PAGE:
Apart from this, the visuals heavily draw inspiration from Deathsmiles (bullet design, general light-hearted horror theme, train stage) and Cotton (enemies leave behind crystals, the witch's design is similar as are some backdrops), adding up to a style that's generally pleasant on the eyes, as long as you are able to look past the obvious clash between backgrounds on one hand and sprites and character drawings on the other. While the backdrops are beautifully (computer) drawn, featuring lush forests during different times of day and finely animated trains accompanied by railroad crossing signs quickly passing by in the foreground, enemies certainly have some goofy appeal to them, thy tend to look too cartoony and rather amateurishly drawn. What's more, most enemy types are already introduced in the first stage and all enemies also appear in two different sizes, keeping variety a bit low. It's most definitely far from being an ugly game, but it cert...ok, well, the close-up drawings of the characters are downright ugly, aside from the grim reaper conductor in stage 2. The music is a high point, always fitting the onscreen action appropriately with its eery melodies.
Gameplay-wise there isn't a whole lot to say. Downed enemies lose red crystals that yield bonus points and also a slight weapon upgrade for every few dozens of them being picked up. Otherwise there is nothing else for you to pick up, you don't have any special manoeuvers at your disposal (not even bombs) and obstacles are mere background decoration, so it only boils down to shooting and dodging with the occasional gem-grabbing. During boss fights you'd wish to be given some additional more powerful means of destruction, as they take entirely too long. The same can be said about the story tidbits delivered through dialogue popping in during the stages, obscuring your view on a sizable part of the playing field. In the first stage you'll even have to endure a short explanatory section void of any enemy encounters. Every time you play, mind you! Deathsmiles showed how to properly convey a story by separating it from gameplay and by allowing for skipping any and all dialogue sections.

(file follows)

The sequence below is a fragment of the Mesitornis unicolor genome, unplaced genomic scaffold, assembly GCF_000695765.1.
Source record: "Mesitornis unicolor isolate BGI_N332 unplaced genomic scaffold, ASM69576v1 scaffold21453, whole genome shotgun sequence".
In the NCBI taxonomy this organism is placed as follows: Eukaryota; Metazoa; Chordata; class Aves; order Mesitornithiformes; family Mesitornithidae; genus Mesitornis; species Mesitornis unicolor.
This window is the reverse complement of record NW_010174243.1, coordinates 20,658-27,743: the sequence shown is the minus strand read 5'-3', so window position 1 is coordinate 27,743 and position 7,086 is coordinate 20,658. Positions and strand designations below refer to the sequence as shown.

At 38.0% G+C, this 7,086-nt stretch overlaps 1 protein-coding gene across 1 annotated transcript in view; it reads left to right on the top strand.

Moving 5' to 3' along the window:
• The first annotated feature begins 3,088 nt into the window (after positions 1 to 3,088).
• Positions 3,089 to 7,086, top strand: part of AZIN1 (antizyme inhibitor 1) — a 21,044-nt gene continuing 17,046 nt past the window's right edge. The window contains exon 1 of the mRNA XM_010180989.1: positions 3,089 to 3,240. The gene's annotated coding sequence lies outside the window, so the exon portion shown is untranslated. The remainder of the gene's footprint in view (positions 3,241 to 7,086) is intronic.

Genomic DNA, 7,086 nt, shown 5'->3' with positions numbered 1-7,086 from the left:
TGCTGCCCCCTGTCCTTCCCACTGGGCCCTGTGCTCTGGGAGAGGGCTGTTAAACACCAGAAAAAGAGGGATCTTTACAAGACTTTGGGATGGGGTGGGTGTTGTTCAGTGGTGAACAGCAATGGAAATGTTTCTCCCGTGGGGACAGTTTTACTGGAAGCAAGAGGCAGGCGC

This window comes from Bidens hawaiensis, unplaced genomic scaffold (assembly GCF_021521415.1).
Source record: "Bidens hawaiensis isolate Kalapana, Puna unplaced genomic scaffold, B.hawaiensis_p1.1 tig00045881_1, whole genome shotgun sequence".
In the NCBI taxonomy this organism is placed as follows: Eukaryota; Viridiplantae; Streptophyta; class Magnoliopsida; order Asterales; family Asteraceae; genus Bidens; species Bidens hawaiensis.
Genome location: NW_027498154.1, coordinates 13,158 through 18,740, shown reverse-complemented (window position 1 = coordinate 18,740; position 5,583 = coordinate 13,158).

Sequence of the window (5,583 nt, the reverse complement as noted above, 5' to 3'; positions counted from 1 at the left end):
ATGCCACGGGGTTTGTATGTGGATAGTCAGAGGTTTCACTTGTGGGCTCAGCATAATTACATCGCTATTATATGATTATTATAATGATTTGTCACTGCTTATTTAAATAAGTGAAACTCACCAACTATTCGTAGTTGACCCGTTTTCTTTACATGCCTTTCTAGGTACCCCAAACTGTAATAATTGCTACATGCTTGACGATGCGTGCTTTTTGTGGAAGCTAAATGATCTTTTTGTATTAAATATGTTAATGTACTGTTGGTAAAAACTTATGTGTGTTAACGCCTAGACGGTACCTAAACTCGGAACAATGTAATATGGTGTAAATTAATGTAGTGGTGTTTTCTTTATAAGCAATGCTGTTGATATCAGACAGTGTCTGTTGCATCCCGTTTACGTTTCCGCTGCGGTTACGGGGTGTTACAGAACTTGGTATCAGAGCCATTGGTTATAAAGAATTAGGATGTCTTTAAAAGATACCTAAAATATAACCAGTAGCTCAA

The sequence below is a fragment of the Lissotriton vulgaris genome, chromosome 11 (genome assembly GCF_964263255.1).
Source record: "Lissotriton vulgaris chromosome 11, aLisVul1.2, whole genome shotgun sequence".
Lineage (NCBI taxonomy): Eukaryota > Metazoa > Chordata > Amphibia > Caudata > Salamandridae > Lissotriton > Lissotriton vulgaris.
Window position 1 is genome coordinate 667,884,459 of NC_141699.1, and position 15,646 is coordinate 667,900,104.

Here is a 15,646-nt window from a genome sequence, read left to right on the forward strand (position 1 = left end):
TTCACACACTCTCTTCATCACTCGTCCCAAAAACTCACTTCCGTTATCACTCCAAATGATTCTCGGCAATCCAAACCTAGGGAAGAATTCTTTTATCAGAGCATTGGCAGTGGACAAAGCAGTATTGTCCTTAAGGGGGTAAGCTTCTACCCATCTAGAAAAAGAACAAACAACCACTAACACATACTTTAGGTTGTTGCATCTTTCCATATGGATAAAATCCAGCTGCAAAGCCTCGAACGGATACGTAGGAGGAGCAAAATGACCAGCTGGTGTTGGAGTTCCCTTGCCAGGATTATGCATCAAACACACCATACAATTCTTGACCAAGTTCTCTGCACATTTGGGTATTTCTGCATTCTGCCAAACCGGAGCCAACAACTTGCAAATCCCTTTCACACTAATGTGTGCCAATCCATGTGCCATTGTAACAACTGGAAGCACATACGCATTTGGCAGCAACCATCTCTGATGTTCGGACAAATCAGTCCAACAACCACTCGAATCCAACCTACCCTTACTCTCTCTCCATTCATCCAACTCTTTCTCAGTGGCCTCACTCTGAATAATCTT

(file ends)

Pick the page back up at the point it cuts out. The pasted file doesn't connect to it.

Still, the story is rather nice by shooter standards despite being a bit clichéd. The second stage's train is said to carry ghosts of recently deceased, not knowing where to go, a higher evil is unveiled in the middle of the game and stage three has you travel back in time in some kind of alternate dimension, while a year-counter is ticking down in the lower right corner. It's these kinds of neat details in the visual and story department that makes the game shine, especially considering it's a single man's piece of work. Plus, the game might have a simple foundation, but it's nonetheless fun to weave through the increasing amounts of enemy bullets and to milk a couple of enemies like the big ghosts, which convert all bullets on-screen into gems upon destruction.